Fat storage-Inducing transmembrane protein 2 is required for normal fat storage in adipose tissue [Metabolism]

February 11th, 2014 by Miranda, D. A., Kim, J.-H., Nguyen, L. N., Cheng, W., Tan, B. C., Goh, V. J., Tan, J. S. Y., Yaligar, J., K. N., B. P., Velan, S. S., Wang, H., Silver, D. L.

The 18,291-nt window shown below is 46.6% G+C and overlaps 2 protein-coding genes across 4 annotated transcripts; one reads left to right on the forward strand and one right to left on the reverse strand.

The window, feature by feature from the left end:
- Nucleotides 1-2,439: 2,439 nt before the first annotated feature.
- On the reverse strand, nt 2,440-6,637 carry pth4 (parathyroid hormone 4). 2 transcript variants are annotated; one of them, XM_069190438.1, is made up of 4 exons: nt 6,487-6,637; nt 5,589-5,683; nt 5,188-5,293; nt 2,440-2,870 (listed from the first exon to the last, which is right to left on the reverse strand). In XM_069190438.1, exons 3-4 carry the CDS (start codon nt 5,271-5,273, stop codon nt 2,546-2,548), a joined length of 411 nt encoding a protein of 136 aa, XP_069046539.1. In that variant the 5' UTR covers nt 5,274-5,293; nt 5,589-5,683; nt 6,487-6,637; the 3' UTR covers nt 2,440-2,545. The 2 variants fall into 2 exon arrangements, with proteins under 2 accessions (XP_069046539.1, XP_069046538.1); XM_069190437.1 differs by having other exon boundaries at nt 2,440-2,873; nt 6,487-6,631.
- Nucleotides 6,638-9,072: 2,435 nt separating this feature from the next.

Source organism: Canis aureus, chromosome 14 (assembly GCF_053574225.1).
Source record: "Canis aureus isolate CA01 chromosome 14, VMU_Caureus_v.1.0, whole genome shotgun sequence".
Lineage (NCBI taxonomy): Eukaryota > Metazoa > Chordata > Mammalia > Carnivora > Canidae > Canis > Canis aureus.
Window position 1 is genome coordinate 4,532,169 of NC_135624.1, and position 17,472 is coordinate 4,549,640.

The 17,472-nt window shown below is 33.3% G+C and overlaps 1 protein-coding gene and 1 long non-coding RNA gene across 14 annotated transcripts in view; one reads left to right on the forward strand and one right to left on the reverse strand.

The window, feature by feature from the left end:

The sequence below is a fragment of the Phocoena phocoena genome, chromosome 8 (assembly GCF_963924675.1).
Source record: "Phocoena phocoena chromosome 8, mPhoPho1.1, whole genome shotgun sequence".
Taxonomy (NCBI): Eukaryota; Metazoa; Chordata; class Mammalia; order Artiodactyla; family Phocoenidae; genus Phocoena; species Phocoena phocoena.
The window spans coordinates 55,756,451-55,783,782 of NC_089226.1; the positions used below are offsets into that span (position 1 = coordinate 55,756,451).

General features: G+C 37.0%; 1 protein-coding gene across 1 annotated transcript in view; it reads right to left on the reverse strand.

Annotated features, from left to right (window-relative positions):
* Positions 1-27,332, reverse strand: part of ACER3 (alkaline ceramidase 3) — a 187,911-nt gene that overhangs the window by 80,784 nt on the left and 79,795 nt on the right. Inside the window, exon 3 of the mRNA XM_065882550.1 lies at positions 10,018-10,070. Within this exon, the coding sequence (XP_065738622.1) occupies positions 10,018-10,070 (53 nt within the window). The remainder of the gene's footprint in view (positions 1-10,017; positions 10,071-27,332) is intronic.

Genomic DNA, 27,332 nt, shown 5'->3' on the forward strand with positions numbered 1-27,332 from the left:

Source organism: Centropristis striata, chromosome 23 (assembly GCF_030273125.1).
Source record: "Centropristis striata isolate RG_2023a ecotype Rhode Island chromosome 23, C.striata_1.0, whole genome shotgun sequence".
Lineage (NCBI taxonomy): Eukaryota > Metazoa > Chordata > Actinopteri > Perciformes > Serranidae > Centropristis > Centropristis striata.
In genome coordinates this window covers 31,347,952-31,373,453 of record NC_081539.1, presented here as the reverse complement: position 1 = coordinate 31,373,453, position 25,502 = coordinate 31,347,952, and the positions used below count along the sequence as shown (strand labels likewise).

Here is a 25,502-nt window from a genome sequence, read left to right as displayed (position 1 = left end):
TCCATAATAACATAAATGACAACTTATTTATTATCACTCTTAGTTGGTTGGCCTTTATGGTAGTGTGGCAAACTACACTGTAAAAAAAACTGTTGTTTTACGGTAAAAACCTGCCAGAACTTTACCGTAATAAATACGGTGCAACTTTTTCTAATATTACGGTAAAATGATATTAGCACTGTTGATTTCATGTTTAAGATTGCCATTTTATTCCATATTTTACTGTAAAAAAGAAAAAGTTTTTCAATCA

Triglycerides within the cytosol of cells are stored in a phylogenetically conserved organelle called the lipid droplet (LD). LDs can be formed at the endoplasmic reticulum, but mechanisms that regulate the formation of LDs are incompletely understood. Adipose tissue has a high capacity to form lipid droplets and store triglycerides. Fat storage-Inducing transmembrane Protein 2 (FITM2/FIT2) is highly expressed in adipocytes and data indicate that FIT2 has an important role in the formation of LDs in cells, but whether FIT2 has a physiological role in triglyceride storage in adipose tissue remains unproven. Here we show that adipose-specific deficiency of FIT2 (AF2KO) in mice results in progressive lipodystrophy of white adipose depots, and metabolic dysfunction. In contrast, interscapular brown adipose tissue of AF2KO mice accumulated few, but large LDs without changes in cellular triglycerides levels. High fat feeding of AF2KO mice or AF2KO mice on the genetically obese ob/ob background accelerated the onset of lipodystrophy. At the cellular level, primary adipocyte precursors of white and brown adipose tissue differentiated in vitro produced fewer, but larger LDs without changes in total cellular triglyceride or triglyceride biosynthesis. These data support the conclusion that FIT2 plays an essential, physiological role in fat storage in vivo.